More than 100 families gathered outside a local Target store Saturday morning for the annual Santa Cops event, which partners members of the Metropolitan Police Department with disadvantaged children to buy Christmas presents.
Children played with the K-9 officers, petted two police horses and peered into the SWAT team's van at the store at 278 S. Decatur Blvd. before they told officers the toys and clothes they wanted.
Voices went silent and the eyes of more than 208 officers and children peered skyward to watch Santa Claus arrive by helicopter. Children pointed and waved, then Santa Claus emerged with a bag full of goodies.
Every year, the Police Department teams up with Target Corp. to help Las Vegas families in need. The event began in 1985, and was originally known as Shop With A Cop before changing to Santa Cops in recent years.
Participating children are nominated by police officers who encounter struggling families while on duty. This year, organizers raised more than $15,000 - with $7,000 coming from Target.
Andy Legrow, who has served with the Police Department for the past 28 years, said he tries to attend the Santa Cops event every year. His son Mitch, who has been with the department for the past two years, joined him Saturday as the two dashed down aisles to fill their carts.
"This gives these kids a great opportunity, as well as a human side to police officers," Andy Legrow said. "We want these kids to see we are more than just a uniform. Police officers are people just like everyone else. We don't want them to ever be afraid to approach or talk to us."
This year, Andy Legrow was paired with 4-year-old Lewis Ontiveros, who sat quietly in the shopping cart, sporting a tall mohawk that spoke louder than he did all morning. When Legrow asked Lewis what he wanted to get first, his response was short and sweet.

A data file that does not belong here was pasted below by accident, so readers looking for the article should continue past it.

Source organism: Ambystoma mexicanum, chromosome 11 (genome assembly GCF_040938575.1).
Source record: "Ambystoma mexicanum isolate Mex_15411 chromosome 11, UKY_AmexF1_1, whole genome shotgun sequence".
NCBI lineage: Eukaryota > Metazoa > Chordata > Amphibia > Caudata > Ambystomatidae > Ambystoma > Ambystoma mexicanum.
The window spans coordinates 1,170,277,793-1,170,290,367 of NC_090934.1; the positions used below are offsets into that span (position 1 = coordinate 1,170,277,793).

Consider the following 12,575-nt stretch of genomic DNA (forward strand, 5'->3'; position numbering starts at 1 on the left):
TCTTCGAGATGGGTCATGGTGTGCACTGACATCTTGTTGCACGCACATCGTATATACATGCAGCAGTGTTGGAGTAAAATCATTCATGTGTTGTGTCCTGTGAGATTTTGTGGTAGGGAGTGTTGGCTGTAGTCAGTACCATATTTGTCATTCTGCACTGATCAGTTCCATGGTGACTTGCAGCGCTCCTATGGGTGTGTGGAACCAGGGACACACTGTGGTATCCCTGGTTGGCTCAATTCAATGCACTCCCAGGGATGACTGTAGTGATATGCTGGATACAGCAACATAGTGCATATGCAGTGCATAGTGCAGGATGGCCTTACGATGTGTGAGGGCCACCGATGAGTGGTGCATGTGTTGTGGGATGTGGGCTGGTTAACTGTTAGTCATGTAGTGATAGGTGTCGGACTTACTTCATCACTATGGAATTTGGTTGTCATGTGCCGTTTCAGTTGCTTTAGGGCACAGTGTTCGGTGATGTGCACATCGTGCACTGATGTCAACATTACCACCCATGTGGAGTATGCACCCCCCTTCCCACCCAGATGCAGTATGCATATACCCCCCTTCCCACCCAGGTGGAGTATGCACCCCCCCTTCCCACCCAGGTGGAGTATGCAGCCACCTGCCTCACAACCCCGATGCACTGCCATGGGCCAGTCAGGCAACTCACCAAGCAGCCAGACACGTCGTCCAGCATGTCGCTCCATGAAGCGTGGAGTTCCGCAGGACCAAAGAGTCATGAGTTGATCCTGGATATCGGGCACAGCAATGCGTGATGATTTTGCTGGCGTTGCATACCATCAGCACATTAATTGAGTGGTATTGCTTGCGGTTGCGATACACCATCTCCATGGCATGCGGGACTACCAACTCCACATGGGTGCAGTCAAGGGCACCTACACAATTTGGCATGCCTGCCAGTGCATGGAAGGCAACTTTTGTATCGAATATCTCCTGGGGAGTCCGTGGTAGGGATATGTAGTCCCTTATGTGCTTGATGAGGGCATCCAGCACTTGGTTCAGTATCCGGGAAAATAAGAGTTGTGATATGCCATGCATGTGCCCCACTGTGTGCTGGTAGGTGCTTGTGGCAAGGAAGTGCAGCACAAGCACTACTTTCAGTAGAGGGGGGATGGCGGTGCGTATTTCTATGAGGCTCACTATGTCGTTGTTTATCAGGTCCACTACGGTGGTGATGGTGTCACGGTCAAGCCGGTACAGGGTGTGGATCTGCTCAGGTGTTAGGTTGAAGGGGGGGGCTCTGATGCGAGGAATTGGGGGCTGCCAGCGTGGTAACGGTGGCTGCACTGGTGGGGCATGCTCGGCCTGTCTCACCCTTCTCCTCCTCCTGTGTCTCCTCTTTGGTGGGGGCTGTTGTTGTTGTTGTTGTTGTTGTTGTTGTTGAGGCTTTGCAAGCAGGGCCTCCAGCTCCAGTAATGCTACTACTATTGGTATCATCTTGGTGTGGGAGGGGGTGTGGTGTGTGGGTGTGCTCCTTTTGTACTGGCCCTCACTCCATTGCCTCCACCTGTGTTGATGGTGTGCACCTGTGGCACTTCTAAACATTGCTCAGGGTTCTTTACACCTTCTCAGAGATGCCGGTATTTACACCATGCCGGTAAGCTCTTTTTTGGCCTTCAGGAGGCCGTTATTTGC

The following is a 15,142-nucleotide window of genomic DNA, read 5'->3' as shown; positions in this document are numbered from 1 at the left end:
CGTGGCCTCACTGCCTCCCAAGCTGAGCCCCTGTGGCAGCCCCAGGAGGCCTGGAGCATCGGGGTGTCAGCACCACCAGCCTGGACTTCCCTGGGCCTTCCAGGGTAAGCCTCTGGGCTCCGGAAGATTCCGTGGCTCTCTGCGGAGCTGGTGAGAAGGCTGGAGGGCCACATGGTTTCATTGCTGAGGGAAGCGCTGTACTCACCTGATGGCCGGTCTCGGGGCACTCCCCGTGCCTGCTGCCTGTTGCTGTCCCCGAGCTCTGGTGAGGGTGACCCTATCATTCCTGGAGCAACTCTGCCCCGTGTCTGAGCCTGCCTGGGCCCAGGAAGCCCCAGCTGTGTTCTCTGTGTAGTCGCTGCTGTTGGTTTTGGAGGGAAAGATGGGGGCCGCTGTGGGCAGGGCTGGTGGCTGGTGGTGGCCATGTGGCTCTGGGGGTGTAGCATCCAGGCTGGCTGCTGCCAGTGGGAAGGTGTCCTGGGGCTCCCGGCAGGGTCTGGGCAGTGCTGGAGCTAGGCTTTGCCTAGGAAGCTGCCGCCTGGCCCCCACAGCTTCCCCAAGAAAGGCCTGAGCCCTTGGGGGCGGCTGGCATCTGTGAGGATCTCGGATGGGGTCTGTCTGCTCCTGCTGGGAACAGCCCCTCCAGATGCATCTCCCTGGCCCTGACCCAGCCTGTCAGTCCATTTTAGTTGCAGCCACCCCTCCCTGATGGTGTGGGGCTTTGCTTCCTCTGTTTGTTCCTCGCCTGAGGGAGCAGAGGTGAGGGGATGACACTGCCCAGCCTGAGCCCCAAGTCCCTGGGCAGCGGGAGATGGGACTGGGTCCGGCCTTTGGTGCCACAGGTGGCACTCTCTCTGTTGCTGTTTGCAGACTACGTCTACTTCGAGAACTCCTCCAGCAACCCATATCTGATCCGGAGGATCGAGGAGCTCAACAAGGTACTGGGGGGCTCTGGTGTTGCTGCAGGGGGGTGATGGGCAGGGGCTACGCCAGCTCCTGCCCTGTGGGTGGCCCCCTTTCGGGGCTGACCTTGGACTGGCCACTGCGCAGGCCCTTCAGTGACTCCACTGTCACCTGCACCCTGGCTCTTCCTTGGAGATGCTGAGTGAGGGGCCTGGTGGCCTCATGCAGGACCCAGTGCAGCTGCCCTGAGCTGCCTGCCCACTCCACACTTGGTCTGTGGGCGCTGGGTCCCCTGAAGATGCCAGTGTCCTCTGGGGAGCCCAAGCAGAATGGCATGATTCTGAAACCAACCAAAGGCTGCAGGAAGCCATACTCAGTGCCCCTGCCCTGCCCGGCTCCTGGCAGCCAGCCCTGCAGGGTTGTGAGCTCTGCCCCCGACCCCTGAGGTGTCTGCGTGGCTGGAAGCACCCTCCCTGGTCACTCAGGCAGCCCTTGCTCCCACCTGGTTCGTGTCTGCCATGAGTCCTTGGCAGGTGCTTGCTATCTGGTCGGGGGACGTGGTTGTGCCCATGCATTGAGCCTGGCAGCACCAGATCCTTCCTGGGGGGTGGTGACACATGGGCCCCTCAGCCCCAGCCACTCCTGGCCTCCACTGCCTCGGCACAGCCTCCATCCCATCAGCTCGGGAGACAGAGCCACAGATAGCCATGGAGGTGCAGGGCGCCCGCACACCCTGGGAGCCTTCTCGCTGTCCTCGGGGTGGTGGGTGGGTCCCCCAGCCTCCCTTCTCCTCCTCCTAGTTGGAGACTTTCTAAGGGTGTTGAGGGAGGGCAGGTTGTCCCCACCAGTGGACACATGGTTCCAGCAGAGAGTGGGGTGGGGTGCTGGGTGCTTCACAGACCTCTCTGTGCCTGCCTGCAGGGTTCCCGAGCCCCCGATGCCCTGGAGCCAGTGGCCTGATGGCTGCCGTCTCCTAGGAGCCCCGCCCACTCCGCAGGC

"Helicopter," he whispered.
As Legrow pulled his cart up to the display of helicopter toys, Ontiveros' shy demeanor melted away. Smiling broadly, he stood in his cart and examined each box. Finally, he pointed to the bottom shelf.
"This one?" Legrow asked, as he held the largest helicopter box out to Ontiveros.
As he sat in the cart with his new toy, Ontiveros beamed, the box so big it sat partially on his lap.
"What next?" Legrow asked. But Ontiveros wasn't listening as he rested his head against the box, smiling as he looked inside.
Officer Amelia Stephens said this was her second year participating in the Santa Cops event, and that seeing the kids happy is why she returned this year.
"That's the best part," Stephens said, referring to the hug and thank you the child gave her at the register. "It's about seeing them happy. When we were shopping, I thought she was going to have a heart attack she was so excited."
As the two unloaded their shopping cart of a Barbie Dreamhouse, baby dolls, clothing and bracelets, the register ticked well over the $130 allotted gift card.
"This event is near and dear to everyone's heart," said Jennifer Knight, community affairs specialist for the Police Department. "It's not unusual at all for the officers to spend over and go out of pocket."
Santa Cops, however, is also an effort to create a positive relationship between children and police officers.
"When our officers arrive at these kids' homes, its not always because of something good," Knight said. "We like to give back to the community in another way other than safety, and give a positive association to kids who might not always have a positive association to cops."
Dannielle Ontiveros, whose three children participated, said Santa Cops is a vital program that needs to continue.
"It's so important to lower-income people," she said tearfully. "There are so many people losing their jobs, and these things make (the kids') dreams come true."
Contact reporter Tara Verderosa at firstname.lastname@example.org or 702-383-0264.